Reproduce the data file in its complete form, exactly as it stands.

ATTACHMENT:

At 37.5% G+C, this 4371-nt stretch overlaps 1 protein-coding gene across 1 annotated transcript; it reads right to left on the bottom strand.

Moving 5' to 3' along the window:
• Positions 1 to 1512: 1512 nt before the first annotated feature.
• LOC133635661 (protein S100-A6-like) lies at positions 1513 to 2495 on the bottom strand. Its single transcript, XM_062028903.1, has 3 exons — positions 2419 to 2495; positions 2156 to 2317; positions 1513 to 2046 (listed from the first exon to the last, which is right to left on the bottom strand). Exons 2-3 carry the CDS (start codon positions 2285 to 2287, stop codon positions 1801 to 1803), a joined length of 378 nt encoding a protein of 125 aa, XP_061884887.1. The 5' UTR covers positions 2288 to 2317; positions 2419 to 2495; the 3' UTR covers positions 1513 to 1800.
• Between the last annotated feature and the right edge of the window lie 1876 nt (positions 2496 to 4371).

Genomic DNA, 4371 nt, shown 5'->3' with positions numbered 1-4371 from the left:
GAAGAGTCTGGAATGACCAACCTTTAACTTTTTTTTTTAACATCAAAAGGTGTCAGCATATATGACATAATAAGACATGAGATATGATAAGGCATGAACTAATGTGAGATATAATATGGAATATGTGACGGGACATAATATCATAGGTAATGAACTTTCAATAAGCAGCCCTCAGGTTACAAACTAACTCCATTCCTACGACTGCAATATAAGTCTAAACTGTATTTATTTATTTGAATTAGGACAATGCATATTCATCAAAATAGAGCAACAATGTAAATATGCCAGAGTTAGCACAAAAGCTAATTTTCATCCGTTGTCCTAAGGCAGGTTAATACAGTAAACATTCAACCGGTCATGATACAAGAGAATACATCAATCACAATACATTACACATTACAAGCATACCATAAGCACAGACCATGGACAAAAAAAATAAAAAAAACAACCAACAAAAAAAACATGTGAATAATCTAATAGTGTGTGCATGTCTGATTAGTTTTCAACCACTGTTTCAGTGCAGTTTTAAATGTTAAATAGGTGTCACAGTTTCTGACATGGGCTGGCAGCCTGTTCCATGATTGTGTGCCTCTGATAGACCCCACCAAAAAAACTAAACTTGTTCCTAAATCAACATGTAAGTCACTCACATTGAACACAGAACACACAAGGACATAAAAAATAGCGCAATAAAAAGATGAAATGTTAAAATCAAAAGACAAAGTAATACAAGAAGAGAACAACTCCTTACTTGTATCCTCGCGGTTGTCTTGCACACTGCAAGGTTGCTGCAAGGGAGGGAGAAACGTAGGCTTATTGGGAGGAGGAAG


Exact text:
At 37.5% G+C, this 4371-nt stretch overlaps 1 protein-coding gene across 1 annotated transcript; it reads right to left on the bottom strand.

Moving 5' to 3' along the window:
• Positions 1 to 1512: 1512 nt before the first annotated feature.
• LOC133635661 (protein S100-A6-like) lies at positions 1513 to 2495 on the bottom strand. Its single transcript, XM_062028903.1, has 3 exons — positions 2419 to 2495; positions 2156 to 2317; positions 1513 to 2046 (listed from the first exon to the last, which is right to left on the bottom strand). Exons 2-3 carry the CDS (start codon positions 2285 to 2287, stop codon positions 1801 to 1803), a joined length of 378 nt encoding a protein of 125 aa, XP_061884887.1. The 5' UTR covers positions 2288 to 2317; positions 2419 to 2495; the 3' UTR covers positions 1513 to 1800.
• Between the last annotated feature and the right edge of the window lie 1876 nt (positions 2496 to 4371).

Genomic DNA, 4371 nt, shown 5'->3' with positions numbered 1-4371 from the left:
GAAGAGTCTGGAATGACCAACCTTTAACTTTTTTTTTTAACATCAAAAGGTGTCAGCATATATGACATAATAAGACATGAGATATGATAAGGCATGAACTAATGTGAGATATAATATGGAATATGTGACGGGACATAATATCATAGGTAATGAACTTTCAATAAGCAGCCCTCAGGTTACAAACTAACTCCATTCCTACGACTGCAATATAAGTCTAAACTGTATTTATTTATTTGAATTAGGACAATGCATATTCATCAAAATAGAGCAACAATGTAAATATGCCAGAGTTAGCACAAAAGCTAATTTTCATCCGTTGTCCTAAGGCAGGTTAATACAGTAAACATTCAACCGGTCATGATACAAGAGAATACATCAATCACAATACATTACACATTACAAGCATACCATAAGCACAGACCATGGACAAAAAAAATAAAAAAAACAACCAACAAAAAAAACATGTGAATAATCTAATAGTGTGTGCATGTCTGATTAGTTTTCAACCACTGTTTCAGTGCAGTTTTAAATGTTAAATAGGTGTCACAGTTTCTGACATGGGCTGGCAGCCTGTTCCATGATTGTGTGCCTCTGATAGACCCCACCAAAAAAACTAAACTTGTTCCTAAATCAACATGTAAGTCACTCACATTGAACACAGAACACACAAGGACATAAAAAATAGCGCAATAAAAAGATGAAATGTTAAAATCAAAAGACAAAGTAATACAAGAAGAGAACAACTCCTTACTTGTATCCTCGCGGTTGTCTTGCACACTGCAAGGTTGCTGCAAGGGAGGGAGAAACGTAGGCTTATTGGGAGGAGGAAG